beauty

Painting

Vignette: Devan Horton


“By questioning and altering our perceptions of beauty, these works open our minds to accept the nontraditional.” – Devan Horton


"Puff Ball Mushrooms" by Devan Horton, 24 x 24in, oil on panel (2017), $800 |  BUY NOW

"Puff Ball Mushrooms" by Devan Horton, 24 x 24in, oil on panel (2017), $800 | BUY NOW

The closer we look at nature, the more it can seem alien to us. The word mushroom conjures up a simple shape, earthy in texture and pungent in aroma, with little or no color, yet Devan Horton’s paintings present a range of beauty and organic form far away from that cliché.

“Nature has always inspired my work in both concept and form, therefore the majority of my pieces are environmentally centered and are about naturally occurring phenomena and behaviors. With that said, the direction of my work has seen an evolution. Where the focus was once on live subjects such as swarms of animals, insects, and plants in order to portray an active idea, I slowly transitioned into making work about dead matter and elimination.”

Horton refers to her subject here as “dead matter,” yet there is such vibrant life in these images. However inert the reality, the artist’s viewpoint imbues the organic forms with the same living pulse that she explored in her previous work.

"Orange and Blue Mushroom" by Devan Horton, 24 x 24in, oil on panel (2017), $800 |  BUY NOW

"Orange and Blue Mushroom" by Devan Horton, 24 x 24in, oil on panel (2017), $800 | BUY NOW

"Pink and Green Mushrooms" by Devan Horton, 24 x 24in, oil on panel (2017), $800 |  BUY NOW

"Pink and Green Mushrooms" by Devan Horton, 24 x 24in, oil on panel (2017), $800 | BUY NOW

“Today, my work discusses themes of rebirth by portraying new life growing from the source of fallen trees. Pulchritudinous is a series of fungi paintings that displays the sheer variety of species and beautiful patterns that hail solely from our local area. Fungus has never been revered for being beautiful, but by taking a closer look at these magnificent recyclers, the viewer is forced to see the intricate patterns and wide spectrum of color that was there all along. Even the word Pulchritudinous is an ugly term at first sight, but quite literally means “something of great physical beauty”. By playing with techniques that make objects appear more attractive, all of my work revolves around a change in perspective by viewing that which we look at negatively in a new light.”

Horton currently has solo exhibition at Perennial Gallery, 625 Madison Ave, Covington, Kentucky, through August 20, 2017

Age: 23
Hometown: Covington, Kentucky
Education: BFA, Painting, Northern Kentucky University, 2016; while in school participated in a study abroad to Rome and Florence Italy.
Website: http://www.devanhorton.com
Instagram: https://www.instagram.com/hortondevan/

"Split Gill Mushroom" by Devan Horton, 24 x 24in, oil on panel (2017), $800 |  BUY NOW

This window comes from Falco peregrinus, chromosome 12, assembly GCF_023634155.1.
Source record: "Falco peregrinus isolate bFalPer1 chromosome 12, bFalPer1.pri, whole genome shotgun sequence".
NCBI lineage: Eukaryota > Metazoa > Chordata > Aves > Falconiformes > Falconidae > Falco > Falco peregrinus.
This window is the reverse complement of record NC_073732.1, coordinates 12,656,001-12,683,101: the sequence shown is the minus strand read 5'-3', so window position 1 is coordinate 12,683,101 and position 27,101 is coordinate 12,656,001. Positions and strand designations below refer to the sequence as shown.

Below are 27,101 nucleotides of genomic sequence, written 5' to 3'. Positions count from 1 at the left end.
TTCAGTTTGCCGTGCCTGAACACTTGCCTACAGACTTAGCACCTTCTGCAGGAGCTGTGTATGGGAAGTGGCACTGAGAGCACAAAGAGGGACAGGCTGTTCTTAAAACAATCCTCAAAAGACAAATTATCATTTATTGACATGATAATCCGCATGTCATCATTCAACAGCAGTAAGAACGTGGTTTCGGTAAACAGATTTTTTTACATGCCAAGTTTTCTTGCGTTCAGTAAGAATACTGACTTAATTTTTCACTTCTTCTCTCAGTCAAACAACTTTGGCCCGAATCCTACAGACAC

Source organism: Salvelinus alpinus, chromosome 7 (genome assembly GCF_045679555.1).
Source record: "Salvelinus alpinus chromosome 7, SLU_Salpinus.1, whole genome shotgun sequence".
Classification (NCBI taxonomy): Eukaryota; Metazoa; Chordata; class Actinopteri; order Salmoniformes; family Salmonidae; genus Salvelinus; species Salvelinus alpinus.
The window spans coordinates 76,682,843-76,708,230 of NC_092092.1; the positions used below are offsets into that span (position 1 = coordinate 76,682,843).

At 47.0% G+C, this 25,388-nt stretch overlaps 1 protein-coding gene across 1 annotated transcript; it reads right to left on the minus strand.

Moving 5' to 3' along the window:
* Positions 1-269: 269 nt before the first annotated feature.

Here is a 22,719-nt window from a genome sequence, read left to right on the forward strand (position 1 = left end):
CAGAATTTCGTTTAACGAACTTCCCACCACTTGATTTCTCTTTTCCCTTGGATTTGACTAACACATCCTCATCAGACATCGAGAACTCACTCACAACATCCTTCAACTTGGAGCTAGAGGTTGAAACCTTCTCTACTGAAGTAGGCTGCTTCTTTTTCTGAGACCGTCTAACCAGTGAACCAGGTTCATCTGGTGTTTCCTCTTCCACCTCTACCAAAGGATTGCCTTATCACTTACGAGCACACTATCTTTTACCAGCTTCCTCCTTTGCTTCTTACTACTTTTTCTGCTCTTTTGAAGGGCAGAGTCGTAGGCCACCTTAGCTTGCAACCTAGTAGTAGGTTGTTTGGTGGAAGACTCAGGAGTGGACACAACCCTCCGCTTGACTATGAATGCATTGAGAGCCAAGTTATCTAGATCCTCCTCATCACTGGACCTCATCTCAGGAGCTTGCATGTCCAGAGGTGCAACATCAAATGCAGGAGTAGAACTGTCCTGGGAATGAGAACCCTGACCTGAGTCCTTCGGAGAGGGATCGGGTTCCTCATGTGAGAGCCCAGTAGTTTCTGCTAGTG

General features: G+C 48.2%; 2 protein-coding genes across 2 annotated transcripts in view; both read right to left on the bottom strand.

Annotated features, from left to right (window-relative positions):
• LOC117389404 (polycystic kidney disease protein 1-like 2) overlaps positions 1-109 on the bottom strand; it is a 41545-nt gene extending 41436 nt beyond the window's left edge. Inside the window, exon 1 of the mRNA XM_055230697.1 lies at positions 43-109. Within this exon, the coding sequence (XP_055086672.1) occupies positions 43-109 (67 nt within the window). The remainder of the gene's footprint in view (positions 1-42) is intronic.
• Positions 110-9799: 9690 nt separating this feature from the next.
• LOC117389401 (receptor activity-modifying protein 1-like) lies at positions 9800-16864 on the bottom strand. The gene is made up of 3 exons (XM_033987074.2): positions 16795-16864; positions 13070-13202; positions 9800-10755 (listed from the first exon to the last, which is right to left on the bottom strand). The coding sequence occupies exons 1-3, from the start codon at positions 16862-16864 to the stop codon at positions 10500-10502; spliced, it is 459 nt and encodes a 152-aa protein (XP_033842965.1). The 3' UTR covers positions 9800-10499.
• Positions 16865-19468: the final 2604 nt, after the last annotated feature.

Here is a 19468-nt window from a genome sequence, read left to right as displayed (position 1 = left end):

"Split Gill Mushroom" by Devan Horton, 24 x 24in, oil on panel (2017), $800 | BUY NOW

"Turkey Mushroom" by Devan Horton, 24 x 24in, oil on panel (2017), $800 |  BUY NOW

"Turkey Mushroom" by Devan Horton, 24 x 24in, oil on panel (2017), $800 | BUY NOW

Written by Keith Waits. Entire contents copyright © 2017 Louisville Visual Art. All rights reserved.

Are you interested in being on Artebella?  Click here  to learn more.

Are you interested in being on Artebella? Click here to learn more.

Drawing

Vignette: Susan E. Brooks


“How do we respond to the stark contrasts and overwhelming misery that exist in our world?”
- Susan Brooks


"Burkina Boy and His Donkey" by Susan Brooks, 31x20in, pastel on mat board (2017)

"Burkina Boy and His Donkey" by Susan Brooks, 31x20in, pastel on mat board (2017)

Susan Brooks is a children’s book illustrator, drawing on her own life experience in Mozambique, Africa, and Turkish Cypress to create original stories. Her images are prosaic, with notes of affectionate sentimentalism. “As an artist I am fascinated with the human countenance,” explains Brooks. “I believe every person is created in the image of God, having an inner light that can sometimes be captured or at least hinted at in great art. The challenge of creating a painting that gives the viewer pause, that causes them to feel a connection with the divine through beauty, keeps me returning to my first artistic love, portrait drawing and painting.”   

On her website, Brooks talks about how some of her images are inspired by her encounters with poverty: “How do we respond to the stark contrasts and overwhelming misery that exist in our world? How can we help? Guilt and shame are not the answer. The answer is probably different for each one of us.”

Brooks taught art for many years, including her current position at Portland Christian School. She has worked in various mediums, but she uses primarily oil pastels now. “I have developed a style of painting with oil pastels that results in striking portraits that glow with dramatic light, various textures, and complementary color contrasts. I work with oil pastels on a textured surface of mat board or pastel paper, which allows me to build up many layers of color with a thick, buttery, texture in some areas, while leaving other areas thin, allowing the background colors and the texture of the surface to show. For me, working with oil pastels is the best of both worlds, allowing for painterly textures and colors combined with expressive mark making.”

"Tanzanian Children" by Susan Brooks, 17x20in, pastel on paper (2017)

"Tanzanian Children" by Susan Brooks, 17x20in, pastel on paper (2017)

Brooks is a member of the American Impressionist Society, Inc. & Louisville Visual Art, and has been included in Fine Art America’s Artist Listings.

Hometown: Louisville, Kentucky
Education: Bachelor of Fine Arts from Lipscomb University 1985; Master of Education from Indiana Wesleyan, 2007
Website: http://www.susanebrooks.com
Instagram: https://www.instagram.com/sebrooks81/

"Keeping Up with Big Sister" by Susan Brooks, 14x11in, pastel on paper (2017)

"Keeping Up with Big Sister" by Susan Brooks, 14x11in, pastel on paper (2017)